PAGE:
Keldáq and Keldáqimon

by Purple Wyrm on December 31, 2012

An significant aspect of Zurvár music is a form of harmony singing called keldáq (‘balance singing’). Keldáq has existed among the Zurvár for as long as their histories record and in addition to being a form of entertainment has a notable ceremonial aspect.

A full, traditional keldáqimon (‘balance singing group’) consists of five vocalists with no musical accompaniment,

1 Keldit Fodim (‘front singer’) – The fodim provides the main melody that the rest of the group follows.
1 Keldit Lârim (‘top singer’) – The lârim sings in a high falsetto, prefiguring and and echoing the lyrics sung by the fodim.
1 Keldit Burmá (anchor singer) – The burmá provides a rhythm by producing non-verbal sounds in a deep bass, interspersed with occasional echoes of the fodim‘s lyrics.
2 Keldit Nìad (back singers) – The mon nìad sing a counterpoint to the fodim and each other with a mix of echoed lyrics and non-verbal sounds. This is considered the most demanding role in the group.

A number of variations of keldáq exist. While many involve assigning additional singers to the roles, the most common is a simplified form called keldáq rèd (‘short keldáq‘), which uses only the fodim, lârim and one nìad. Use of instruments is more common in keldáq rèd than in full keldáq.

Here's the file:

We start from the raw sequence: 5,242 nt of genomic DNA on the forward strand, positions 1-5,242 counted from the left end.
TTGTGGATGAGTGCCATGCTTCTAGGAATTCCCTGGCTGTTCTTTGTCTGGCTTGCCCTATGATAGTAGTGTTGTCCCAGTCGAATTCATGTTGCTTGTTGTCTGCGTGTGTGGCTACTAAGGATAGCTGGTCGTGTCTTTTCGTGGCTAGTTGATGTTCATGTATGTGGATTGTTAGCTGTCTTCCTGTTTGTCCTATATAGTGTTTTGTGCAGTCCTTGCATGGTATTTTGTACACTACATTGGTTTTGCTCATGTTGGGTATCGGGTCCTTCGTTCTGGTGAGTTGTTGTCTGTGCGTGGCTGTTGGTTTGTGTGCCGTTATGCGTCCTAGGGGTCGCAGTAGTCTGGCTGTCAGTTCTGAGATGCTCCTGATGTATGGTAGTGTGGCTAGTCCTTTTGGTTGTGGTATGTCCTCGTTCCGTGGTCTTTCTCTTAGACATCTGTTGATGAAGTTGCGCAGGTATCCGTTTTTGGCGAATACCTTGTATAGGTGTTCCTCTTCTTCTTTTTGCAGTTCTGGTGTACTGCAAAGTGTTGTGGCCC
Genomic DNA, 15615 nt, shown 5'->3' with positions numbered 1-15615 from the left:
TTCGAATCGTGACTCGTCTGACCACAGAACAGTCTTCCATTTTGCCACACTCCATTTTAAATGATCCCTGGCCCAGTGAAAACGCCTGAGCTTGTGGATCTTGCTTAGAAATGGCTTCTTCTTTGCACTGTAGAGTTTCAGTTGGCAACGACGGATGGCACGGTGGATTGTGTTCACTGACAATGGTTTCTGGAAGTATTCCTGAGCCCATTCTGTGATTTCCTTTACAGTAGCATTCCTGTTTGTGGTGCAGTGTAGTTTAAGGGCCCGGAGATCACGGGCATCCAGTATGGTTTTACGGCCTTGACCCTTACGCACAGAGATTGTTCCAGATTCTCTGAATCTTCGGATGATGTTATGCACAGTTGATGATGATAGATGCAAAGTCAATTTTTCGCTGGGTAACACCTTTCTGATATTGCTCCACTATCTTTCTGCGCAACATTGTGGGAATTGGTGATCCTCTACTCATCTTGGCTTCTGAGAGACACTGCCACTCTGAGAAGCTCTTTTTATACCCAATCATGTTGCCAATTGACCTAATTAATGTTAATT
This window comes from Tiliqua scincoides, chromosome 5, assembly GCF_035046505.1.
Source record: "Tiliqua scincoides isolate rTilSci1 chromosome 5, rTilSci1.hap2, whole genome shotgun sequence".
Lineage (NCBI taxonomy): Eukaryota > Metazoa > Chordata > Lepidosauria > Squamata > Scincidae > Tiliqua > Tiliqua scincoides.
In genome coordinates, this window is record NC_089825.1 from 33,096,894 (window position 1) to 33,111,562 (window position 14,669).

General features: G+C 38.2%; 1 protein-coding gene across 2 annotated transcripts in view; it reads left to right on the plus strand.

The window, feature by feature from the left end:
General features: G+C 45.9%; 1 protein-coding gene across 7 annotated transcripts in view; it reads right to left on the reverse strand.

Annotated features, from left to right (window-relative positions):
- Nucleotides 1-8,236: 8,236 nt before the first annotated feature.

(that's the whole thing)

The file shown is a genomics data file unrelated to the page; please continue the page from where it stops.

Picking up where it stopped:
The most important ceremonial use of keldáq is on the sûln cârálân (‘day of the departed’). Held every five traditional years this is a commemoration of the community’s deceased and begins with the assembly of the population at the local cremation ground before dawn. As the sun rises a full keldáqimon perform the kelkârâ, a lengthy keldáq song sung in Old Zurvár. Properly timed, this should finish just as the sun clears the horizon. Being chosen to perform the kelkârâ is considered a major honor for a keldáqimon and in the larger settlements on Zurvár Arèáná there is fierce competition to be selected.

Keldáq is also used ceremonially at weddings and funerals, and any Zurvár party worth the name will feature some keldáq singing – if only at the hands of drunken attendees.

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